The Austrian company MED-EL (Medical-Electronics), a leading manufacturer of implantable hearing devices, is providing funds to the KIOS Research Center to assist in the development of innovative inertial sensors.
The Holistic Electronics Research Lab at the KIOS Research Center is developing an innovative angular-rate sensor for an implantable prosthesis, specifically targeting the restoration of vestibular (balance) function. This technology aims to drastically reduce the required power consumption of the inertial sensors, whilst also improving reliability to reach the level required in long-term implants (tens of years). MED-EL is hoping that this technology could substantially improve a new implantable electronic product – the implantable vestibular prosthesis.
This innovative implant could help individuals with severe vestibular impairments, a disorder which is estimated to be affecting many thousands of individuals worldwide, causing unsteadiness, movement disorders, fear of falling, and blurred vision during movement.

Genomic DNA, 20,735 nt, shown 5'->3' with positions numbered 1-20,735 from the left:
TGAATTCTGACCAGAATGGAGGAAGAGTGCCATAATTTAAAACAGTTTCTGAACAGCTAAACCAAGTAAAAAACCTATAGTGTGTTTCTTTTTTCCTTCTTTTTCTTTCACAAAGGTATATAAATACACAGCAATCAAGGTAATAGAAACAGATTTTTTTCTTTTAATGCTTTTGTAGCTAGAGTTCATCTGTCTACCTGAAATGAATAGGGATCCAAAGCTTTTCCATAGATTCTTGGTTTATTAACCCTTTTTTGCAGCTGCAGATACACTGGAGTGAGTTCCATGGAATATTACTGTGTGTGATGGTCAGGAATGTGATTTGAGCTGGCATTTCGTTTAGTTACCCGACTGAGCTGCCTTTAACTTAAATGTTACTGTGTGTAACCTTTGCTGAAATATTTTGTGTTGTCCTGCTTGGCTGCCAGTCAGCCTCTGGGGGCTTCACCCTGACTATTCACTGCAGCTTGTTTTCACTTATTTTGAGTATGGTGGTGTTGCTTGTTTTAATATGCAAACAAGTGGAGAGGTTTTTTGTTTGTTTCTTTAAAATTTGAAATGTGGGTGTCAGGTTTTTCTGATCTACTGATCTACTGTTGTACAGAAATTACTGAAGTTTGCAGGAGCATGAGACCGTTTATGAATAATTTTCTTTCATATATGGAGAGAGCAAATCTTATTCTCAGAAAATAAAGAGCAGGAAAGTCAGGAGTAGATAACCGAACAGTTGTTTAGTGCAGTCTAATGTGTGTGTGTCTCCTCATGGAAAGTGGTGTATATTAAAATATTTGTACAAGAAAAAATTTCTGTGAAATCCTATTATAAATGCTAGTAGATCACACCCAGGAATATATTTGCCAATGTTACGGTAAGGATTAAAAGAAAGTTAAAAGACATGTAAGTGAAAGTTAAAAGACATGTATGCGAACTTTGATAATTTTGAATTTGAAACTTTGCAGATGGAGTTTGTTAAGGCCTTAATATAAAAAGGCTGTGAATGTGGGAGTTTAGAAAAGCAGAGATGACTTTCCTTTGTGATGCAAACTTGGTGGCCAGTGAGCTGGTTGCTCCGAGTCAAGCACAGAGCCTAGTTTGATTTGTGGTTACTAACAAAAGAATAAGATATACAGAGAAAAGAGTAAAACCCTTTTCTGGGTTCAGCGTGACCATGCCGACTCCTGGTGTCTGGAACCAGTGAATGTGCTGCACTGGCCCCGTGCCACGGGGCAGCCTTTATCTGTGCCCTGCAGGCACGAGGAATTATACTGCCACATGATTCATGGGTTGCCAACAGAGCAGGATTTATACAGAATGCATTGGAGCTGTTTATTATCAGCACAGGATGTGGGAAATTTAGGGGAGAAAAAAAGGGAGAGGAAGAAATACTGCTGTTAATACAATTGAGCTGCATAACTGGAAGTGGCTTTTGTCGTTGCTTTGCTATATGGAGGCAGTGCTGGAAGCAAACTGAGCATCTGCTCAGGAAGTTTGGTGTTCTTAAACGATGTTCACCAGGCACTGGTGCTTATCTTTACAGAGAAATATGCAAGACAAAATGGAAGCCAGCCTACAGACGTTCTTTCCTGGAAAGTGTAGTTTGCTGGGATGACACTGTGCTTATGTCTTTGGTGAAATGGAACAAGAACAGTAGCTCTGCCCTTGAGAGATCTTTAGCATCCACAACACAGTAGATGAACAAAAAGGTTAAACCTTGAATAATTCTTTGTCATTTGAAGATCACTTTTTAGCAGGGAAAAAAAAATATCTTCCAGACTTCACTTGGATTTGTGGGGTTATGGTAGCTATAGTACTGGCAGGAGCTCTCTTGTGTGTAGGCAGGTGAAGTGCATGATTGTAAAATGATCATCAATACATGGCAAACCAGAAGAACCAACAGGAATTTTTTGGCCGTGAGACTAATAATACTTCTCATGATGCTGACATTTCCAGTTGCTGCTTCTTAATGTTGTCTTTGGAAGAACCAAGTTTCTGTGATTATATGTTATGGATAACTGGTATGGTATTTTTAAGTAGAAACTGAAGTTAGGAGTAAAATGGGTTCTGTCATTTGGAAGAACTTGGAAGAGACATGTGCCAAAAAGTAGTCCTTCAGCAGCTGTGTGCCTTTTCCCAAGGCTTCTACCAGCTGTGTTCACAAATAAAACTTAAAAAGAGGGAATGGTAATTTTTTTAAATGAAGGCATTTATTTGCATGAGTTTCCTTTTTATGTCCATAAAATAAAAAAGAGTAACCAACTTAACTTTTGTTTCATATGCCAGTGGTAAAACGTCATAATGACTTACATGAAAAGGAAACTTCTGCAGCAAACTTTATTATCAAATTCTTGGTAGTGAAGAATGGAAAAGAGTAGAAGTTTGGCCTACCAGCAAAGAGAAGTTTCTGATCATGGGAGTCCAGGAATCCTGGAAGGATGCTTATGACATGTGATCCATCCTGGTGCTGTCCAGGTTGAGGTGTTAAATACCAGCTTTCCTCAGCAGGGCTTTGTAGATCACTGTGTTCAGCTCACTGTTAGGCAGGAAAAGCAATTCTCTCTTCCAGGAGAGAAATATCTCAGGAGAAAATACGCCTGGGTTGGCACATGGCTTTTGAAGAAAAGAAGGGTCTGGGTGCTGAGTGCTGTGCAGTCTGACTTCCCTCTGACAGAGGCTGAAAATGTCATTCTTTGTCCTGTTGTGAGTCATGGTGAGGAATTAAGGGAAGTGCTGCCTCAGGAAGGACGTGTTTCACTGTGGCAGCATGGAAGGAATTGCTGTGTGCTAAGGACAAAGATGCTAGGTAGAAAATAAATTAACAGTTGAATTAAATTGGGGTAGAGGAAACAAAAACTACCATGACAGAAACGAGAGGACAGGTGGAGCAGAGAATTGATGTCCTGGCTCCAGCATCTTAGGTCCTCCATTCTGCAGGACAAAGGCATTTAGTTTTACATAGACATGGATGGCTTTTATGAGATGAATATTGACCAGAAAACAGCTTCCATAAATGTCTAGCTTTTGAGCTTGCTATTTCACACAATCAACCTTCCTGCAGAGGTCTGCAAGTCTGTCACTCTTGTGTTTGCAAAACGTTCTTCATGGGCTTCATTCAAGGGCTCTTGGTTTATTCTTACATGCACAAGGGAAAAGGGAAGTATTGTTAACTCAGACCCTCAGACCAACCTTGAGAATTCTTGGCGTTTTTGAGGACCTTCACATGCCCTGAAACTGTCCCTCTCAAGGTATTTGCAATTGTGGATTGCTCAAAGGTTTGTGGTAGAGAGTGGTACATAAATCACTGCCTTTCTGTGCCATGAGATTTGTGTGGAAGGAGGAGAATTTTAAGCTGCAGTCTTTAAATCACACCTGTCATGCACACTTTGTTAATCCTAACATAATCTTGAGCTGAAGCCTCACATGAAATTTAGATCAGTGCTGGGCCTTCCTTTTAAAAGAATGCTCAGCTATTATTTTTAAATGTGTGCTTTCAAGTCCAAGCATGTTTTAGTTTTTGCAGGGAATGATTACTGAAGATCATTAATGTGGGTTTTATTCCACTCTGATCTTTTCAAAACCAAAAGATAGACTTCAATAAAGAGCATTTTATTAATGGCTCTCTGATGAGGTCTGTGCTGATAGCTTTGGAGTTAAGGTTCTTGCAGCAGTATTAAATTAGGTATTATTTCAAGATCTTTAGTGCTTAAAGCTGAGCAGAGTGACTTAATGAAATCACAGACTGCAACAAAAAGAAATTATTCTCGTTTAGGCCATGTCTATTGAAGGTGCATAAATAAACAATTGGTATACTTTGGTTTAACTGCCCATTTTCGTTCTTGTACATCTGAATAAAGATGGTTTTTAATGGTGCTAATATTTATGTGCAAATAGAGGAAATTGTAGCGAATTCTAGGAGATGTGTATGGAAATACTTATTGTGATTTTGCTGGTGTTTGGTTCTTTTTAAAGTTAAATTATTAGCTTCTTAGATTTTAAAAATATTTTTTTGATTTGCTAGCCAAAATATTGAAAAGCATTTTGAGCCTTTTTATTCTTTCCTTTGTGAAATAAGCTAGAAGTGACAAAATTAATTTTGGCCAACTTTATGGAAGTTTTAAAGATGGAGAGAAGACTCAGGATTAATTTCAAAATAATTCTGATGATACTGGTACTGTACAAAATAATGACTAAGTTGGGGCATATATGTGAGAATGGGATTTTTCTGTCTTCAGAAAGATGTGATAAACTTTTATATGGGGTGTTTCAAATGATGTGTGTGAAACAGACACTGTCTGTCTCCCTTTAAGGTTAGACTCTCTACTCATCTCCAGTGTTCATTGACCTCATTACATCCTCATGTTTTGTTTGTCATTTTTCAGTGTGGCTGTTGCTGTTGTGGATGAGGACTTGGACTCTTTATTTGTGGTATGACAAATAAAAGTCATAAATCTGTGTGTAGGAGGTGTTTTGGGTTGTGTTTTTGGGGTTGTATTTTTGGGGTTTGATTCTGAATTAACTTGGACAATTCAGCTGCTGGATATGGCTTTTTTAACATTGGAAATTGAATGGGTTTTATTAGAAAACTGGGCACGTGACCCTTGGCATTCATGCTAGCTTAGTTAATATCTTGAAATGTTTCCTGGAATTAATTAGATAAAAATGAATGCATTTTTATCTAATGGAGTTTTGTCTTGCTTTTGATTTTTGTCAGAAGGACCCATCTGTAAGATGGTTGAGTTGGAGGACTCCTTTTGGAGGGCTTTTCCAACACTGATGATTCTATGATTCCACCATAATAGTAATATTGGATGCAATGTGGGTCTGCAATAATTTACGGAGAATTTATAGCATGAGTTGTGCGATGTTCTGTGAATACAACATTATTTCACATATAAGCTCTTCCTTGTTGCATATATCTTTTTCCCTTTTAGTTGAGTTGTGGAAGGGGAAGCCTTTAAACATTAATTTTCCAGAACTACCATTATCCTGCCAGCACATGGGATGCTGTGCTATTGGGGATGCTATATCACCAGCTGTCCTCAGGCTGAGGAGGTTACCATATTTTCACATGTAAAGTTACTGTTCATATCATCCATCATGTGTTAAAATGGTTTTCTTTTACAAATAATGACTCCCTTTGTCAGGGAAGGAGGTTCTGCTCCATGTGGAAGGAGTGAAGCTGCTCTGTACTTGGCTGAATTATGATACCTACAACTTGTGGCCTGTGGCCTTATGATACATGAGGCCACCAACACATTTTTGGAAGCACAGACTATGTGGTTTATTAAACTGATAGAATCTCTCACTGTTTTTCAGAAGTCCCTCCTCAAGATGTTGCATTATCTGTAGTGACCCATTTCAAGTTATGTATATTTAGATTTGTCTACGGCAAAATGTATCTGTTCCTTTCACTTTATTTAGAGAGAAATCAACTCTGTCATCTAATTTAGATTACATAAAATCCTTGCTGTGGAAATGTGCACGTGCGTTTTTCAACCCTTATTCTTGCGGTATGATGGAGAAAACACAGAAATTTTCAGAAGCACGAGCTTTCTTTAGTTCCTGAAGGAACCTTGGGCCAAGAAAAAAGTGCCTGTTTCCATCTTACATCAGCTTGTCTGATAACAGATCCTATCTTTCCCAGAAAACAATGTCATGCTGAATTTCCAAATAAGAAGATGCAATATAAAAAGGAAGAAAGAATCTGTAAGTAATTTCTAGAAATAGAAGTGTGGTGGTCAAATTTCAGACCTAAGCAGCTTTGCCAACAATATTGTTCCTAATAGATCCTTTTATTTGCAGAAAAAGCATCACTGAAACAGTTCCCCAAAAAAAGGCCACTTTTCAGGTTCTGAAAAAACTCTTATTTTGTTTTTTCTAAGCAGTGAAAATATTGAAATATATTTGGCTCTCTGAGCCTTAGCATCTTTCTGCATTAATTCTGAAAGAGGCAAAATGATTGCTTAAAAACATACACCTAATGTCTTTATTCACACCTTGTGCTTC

Collaboration with MED-EL resulted from initial award-winning research undertaken by the Holistic Electronics Research Lab of the KIOS Research Center. The research was the Winner of the Advanced Category of 2008 STIMESI MEMS European-wide Design Contest. The STIMESI Stimulation Action aims to stimulate European universities and research institutes to adopt MEMS technologies in different ways.
The research team at KIOS is led by Professor Julius Georgiou of the Department of Electrical and Computer Engineering and the KIOS Research Center at the University of Cyprus.
Vestibular dysfunction is the term used to explain impaired balance caused by an impairment of the vestibular system. The vestibular system includes the parts of the inner ear and brain that process the sensory information involved with controlling balance and eye movements.
A properly functioning balance system allows humans to see clearly while moving, identify orientation with respect to gravity, determine direction and speed of movement, and make automatic postural adjustments to maintain posture and stability in various conditions and activities. With impaired balance normal activities, can be extremely fatiguing and sometimes dangerous. Symptoms that accompany the unsteadiness can include dizziness, vertigo, hearing and vision problems, and difficulty with concentration and memory.